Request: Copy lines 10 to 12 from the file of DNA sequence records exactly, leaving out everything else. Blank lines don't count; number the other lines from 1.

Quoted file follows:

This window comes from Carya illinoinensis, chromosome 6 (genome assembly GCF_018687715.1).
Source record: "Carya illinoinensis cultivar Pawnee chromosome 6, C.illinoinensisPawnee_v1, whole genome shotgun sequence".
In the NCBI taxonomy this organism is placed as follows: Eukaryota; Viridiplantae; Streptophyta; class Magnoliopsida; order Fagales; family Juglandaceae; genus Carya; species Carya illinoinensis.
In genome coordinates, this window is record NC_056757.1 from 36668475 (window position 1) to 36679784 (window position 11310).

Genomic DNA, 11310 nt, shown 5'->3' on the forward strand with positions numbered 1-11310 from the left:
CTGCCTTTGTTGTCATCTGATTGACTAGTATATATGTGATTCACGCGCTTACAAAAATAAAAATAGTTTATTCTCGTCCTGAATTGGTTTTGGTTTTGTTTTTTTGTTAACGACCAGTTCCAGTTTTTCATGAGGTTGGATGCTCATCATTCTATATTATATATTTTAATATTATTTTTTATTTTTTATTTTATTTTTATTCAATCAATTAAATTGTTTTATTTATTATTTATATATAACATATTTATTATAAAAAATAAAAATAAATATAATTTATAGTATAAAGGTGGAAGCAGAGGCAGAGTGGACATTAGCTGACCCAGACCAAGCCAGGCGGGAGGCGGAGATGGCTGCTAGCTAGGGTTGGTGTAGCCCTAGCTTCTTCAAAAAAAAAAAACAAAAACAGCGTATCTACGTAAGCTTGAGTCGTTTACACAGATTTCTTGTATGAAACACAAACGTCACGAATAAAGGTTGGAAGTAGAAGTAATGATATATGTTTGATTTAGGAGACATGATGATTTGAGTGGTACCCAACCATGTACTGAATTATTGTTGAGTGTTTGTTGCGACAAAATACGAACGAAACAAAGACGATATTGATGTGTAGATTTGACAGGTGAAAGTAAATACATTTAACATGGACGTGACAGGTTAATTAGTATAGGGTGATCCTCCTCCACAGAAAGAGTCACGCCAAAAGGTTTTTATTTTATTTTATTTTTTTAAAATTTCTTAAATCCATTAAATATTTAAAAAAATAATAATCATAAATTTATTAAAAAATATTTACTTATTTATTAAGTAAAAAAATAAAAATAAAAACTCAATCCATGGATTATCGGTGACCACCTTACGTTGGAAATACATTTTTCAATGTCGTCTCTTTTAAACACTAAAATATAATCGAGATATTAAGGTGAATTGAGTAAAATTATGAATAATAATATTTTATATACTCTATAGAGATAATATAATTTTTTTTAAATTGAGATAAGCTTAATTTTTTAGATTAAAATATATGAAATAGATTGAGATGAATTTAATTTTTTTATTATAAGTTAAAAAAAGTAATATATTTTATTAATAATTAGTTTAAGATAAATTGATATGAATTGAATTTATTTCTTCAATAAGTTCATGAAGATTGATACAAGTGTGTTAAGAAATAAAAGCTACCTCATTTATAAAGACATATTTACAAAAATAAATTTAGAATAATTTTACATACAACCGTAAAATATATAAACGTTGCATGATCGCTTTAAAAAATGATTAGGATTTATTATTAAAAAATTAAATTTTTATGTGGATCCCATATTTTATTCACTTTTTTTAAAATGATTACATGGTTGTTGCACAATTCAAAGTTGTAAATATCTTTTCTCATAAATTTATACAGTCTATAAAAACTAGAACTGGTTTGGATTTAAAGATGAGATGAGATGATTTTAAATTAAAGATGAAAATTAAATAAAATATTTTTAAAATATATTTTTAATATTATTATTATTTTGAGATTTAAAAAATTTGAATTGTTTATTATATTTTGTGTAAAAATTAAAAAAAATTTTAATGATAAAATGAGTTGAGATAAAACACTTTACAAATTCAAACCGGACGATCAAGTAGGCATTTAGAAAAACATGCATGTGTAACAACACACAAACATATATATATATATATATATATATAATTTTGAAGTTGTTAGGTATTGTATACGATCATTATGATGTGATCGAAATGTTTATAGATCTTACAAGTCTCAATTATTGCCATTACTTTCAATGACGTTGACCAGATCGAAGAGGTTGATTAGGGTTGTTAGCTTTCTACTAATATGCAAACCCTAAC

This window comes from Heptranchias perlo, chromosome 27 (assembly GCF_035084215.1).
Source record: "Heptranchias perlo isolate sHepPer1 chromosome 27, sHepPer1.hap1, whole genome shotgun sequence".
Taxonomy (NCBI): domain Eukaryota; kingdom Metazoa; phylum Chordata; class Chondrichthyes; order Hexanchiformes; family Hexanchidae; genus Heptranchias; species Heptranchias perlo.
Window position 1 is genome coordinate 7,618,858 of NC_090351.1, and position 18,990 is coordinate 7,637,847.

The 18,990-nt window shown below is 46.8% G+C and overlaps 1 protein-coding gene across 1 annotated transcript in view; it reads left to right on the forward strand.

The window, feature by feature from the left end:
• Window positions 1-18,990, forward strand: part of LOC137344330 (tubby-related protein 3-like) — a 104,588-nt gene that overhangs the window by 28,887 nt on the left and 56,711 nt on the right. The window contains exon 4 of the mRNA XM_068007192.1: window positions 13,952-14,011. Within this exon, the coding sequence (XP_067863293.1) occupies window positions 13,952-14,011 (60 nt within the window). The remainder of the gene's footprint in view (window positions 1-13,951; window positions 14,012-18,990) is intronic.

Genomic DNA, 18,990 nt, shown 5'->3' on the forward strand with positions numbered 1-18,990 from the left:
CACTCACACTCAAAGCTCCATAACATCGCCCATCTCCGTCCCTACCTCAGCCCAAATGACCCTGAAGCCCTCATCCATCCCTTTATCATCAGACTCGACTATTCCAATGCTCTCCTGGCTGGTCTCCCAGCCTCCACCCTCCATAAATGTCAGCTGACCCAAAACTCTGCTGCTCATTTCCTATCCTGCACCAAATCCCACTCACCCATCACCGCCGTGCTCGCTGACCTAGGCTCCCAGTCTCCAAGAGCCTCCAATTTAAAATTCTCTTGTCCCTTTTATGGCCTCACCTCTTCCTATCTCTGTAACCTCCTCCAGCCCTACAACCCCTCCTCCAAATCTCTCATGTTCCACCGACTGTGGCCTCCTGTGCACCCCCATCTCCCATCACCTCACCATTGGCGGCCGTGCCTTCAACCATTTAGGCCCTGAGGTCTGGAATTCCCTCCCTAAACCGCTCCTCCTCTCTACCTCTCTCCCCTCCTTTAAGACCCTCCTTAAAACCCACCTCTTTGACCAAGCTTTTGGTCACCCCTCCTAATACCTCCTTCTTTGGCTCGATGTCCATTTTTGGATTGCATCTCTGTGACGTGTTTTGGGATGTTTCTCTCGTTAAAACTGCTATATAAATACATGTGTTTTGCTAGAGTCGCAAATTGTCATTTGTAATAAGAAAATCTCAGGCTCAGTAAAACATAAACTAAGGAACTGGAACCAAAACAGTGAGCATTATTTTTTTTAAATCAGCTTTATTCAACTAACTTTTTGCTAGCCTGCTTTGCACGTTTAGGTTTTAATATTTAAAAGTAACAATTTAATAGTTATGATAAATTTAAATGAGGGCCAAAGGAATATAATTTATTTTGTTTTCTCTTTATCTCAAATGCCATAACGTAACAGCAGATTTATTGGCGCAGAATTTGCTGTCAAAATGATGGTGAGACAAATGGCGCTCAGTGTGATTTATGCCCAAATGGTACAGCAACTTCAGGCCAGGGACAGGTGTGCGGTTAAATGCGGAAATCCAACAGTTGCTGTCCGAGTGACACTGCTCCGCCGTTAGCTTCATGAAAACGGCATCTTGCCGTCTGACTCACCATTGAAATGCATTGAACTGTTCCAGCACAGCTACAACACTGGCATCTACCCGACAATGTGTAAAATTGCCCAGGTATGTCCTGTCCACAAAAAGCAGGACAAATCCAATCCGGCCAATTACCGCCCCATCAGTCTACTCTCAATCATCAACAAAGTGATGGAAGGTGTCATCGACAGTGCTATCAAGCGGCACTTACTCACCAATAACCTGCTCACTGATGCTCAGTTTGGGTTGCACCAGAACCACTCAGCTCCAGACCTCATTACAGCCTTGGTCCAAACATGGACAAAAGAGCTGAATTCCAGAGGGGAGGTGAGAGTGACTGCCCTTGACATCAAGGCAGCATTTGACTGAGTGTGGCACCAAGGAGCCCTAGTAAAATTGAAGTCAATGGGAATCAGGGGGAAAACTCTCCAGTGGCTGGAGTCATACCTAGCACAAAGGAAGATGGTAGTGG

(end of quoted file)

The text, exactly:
Window position 1 is genome coordinate 7,618,858 of NC_090351.1, and position 18,990 is coordinate 7,637,847.

The 18,990-nt window shown below is 46.8% G+C and overlaps 1 protein-coding gene across 1 annotated transcript in view; it reads left to right on the forward strand.

The window, feature by feature from the left end: